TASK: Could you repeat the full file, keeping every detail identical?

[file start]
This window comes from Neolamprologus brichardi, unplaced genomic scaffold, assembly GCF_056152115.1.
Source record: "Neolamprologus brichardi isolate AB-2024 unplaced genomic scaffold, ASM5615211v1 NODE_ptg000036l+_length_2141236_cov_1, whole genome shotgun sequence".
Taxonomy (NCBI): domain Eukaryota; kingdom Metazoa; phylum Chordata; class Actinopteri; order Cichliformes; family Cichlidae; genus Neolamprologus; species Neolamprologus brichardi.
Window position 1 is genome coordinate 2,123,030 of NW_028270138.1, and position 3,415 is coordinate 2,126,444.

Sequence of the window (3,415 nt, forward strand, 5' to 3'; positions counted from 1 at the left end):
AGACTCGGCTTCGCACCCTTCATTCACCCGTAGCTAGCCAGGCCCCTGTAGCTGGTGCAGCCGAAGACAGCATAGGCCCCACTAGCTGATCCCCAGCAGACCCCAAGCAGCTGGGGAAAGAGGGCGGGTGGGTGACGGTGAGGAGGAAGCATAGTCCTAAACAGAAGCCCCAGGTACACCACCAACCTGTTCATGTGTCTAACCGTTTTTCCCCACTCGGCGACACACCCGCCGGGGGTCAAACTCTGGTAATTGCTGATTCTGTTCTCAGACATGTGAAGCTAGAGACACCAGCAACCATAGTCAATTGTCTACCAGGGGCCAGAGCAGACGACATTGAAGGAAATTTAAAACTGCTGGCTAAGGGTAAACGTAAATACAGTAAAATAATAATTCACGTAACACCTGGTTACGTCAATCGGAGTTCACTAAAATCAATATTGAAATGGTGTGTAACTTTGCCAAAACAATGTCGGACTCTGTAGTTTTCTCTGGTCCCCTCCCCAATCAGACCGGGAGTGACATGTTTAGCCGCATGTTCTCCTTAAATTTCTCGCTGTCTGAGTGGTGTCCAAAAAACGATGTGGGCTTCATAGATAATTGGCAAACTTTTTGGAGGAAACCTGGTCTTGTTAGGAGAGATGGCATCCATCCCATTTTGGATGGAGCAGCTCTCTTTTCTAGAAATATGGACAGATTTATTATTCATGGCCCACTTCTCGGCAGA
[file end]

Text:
This window comes from Neolamprologus brichardi, unplaced genomic scaffold, assembly GCF_056152115.1.
Source record: "Neolamprologus brichardi isolate AB-2024 unplaced genomic scaffold, ASM5615211v1 NODE_ptg000036l+_length_2141236_cov_1, whole genome shotgun sequence".
Taxonomy (NCBI): domain Eukaryota; kingdom Metazoa; phylum Chordata; class Actinopteri; order Cichliformes; family Cichlidae; genus Neolamprologus; species Neolamprologus brichardi.
Window position 1 is genome coordinate 2,123,030 of NW_028270138.1, and position 3,415 is coordinate 2,126,444.

Sequence of the window (3,415 nt, forward strand, 5' to 3'; positions counted from 1 at the left end):
AGACTCGGCTTCGCACCCTTCATTCACCCGTAGCTAGCCAGGCCCCTGTAGCTGGTGCAGCCGAAGACAGCATAGGCCCCACTAGCTGATCCCCAGCAGACCCCAAGCAGCTGGGGAAAGAGGGCGGGTGGGTGACGGTGAGGAGGAAGCATAGTCCTAAACAGAAGCCCCAGGTACACCACCAACCTGTTCATGTGTCTAACCGTTTTTCCCCACTCGGCGACACACCCGCCGGGGGTCAAACTCTGGTAATTGCTGATTCTGTTCTCAGACATGTGAAGCTAGAGACACCAGCAACCATAGTCAATTGTCTACCAGGGGCCAGAGCAGACGACATTGAAGGAAATTTAAAACTGCTGGCTAAGGGTAAACGTAAATACAGTAAAATAATAATTCACGTAACACCTGGTTACGTCAATCGGAGTTCACTAAAATCAATATTGAAATGGTGTGTAACTTTGCCAAAACAATGTCGGACTCTGTAGTTTTCTCTGGTCCCCTCCCCAATCAGACCGGGAGTGACATGTTTAGCCGCATGTTCTCCTTAAATTTCTCGCTGTCTGAGTGGTGTCCAAAAAACGATGTGGGCTTCATAGATAATTGGCAAACTTTTTGGAGGAAACCTGGTCTTGTTAGGAGAGATGGCATCCATCCCATTTTGGATGGAGCAGCTCTCTTTTCTAGAAATATGGACAGATTTATTATTCATGGCCCACTTCTCGGCAGA